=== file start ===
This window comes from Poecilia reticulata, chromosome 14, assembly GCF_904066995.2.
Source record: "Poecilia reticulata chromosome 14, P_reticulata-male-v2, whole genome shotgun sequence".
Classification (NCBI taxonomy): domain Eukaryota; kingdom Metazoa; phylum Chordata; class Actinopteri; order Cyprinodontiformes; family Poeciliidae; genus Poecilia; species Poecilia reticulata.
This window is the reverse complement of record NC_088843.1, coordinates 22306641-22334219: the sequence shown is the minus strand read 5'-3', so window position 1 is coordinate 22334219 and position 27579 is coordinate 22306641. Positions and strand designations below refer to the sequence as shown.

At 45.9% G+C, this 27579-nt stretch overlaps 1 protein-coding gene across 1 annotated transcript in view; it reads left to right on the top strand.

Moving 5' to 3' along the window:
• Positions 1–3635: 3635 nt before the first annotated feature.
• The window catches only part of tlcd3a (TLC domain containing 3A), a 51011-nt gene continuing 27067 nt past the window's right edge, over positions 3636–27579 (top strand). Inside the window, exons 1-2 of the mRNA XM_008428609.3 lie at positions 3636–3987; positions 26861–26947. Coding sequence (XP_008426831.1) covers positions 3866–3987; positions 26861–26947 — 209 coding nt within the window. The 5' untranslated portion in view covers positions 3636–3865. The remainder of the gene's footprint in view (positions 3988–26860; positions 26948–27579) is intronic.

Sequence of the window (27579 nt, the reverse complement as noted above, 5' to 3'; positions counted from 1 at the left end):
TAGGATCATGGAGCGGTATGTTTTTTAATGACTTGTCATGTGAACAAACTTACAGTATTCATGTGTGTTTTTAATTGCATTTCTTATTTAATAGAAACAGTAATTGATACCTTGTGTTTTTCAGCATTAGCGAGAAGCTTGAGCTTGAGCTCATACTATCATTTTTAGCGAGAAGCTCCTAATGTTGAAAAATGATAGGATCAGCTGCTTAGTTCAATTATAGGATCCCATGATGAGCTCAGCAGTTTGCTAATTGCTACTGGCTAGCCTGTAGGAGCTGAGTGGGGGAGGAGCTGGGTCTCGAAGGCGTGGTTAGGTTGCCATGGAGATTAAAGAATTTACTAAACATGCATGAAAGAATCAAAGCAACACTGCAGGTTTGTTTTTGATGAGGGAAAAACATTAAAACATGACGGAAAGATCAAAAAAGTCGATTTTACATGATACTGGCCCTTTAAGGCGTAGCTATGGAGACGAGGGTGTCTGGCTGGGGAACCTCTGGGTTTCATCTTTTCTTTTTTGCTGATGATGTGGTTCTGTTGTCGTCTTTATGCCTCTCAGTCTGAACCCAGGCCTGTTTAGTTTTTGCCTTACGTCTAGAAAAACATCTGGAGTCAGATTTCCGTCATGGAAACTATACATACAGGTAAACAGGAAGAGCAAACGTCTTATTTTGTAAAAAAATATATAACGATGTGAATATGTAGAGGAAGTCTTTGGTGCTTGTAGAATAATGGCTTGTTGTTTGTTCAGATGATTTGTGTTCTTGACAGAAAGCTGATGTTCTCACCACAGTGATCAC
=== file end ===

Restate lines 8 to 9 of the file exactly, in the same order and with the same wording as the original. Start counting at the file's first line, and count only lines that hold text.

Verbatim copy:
• The window catches only part of tlcd3a (TLC domain containing 3A), a 51011-nt gene continuing 27067 nt past the window's right edge, over positions 3636–27579 (top strand). Inside the window, exons 1-2 of the mRNA XM_008428609.3 lie at positions 3636–3987; positions 26861–26947. Coding sequence (XP_008426831.1) covers positions 3866–3987; positions 26861–26947 — 209 coding nt within the window. The 5' untranslated portion in view covers positions 3636–3865. The remainder of the gene's footprint in view (positions 3988–26860; positions 26948–27579) is intronic.

Sequence of the window (27579 nt, the reverse complement as noted above, 5' to 3'; positions counted from 1 at the left end):